Monte Carlo Simulation
This page has been left emptied for a while. It was hard for me to find a good example for this page since Monte Carlo Simulation is a very broad field. What example would be appropriate for this site? It is not an easy question. However, due to great demand on this topic, I have decided to put up a "Mickey Mouse" version of Monte Carlo Simulation. Please note that this example make a lot of loose assumptions which may or may not reflected the real world scenario.
What is a Monte Carlo Simulation? Well, think about it as a computation process that utilized random numbers to derive an outcome(s). So instead of having fixed inputs, probability distributions are assigned to some or all of the inputs. This will generate a probability
distribution for the output after the simulation is ran.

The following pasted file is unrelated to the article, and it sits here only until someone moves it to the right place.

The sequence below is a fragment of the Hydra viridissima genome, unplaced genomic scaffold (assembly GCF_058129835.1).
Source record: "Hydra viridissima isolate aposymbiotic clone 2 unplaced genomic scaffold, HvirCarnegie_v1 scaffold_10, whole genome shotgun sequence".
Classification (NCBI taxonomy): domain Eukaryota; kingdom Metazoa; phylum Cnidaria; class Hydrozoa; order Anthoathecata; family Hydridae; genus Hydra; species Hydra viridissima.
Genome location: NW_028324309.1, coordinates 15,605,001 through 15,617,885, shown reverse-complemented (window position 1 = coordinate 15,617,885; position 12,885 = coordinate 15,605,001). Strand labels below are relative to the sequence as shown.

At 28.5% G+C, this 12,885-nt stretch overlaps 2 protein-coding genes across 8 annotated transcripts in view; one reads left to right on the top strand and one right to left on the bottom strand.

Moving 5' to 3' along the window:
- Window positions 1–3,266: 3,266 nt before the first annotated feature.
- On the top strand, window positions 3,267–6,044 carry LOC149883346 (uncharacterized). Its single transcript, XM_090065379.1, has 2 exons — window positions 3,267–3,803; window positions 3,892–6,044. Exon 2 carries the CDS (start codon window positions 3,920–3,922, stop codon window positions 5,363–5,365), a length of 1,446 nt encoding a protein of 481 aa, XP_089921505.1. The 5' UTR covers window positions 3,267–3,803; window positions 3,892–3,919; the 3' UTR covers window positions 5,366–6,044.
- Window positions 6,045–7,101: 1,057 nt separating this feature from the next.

Here is an example. A firm that sells product X under a pure/perfect competition market* wants to know the probability distribution for the profit of this product and the probability that the firm will loss money when marketing it.

The equation for the profit is: TP = TR - TC = (Q*P) - (Q*VC+FC)


  1. The Quantity Demanded (Q) flucturates between 8,000 and 12,000 units and is uniformly distributed.

  2. Variable Cost (VC) is normally distributed (with mean = 7, Sd = 2) truncated on both sides (with a minimum of 7 / 2 and a maximum of 10).

  1. Market Price (P) is normally distributed (with mean = 10, Sd = 3) truncated on the left-hand side (with a minimum of 1).

  1. Fixed Cost (FC) is $5,000.

The average profit for this investment is $29,546 as shown on cells G25 after 50,000 iteration is ran. The probability that the profit of the investment turns out to be negative (loss money) is 22.28% as shown on cell C24. The probability distribution of the profit > X is display on column F and G. For example, there is 65% of chance that the profit will be greater than $12,481. The probability distribution is quite normal as shown on the figure. The mean is also very close to the median. This is due to the probability distribution that we assigned to the variables.
Figure 1.
Figure 2.
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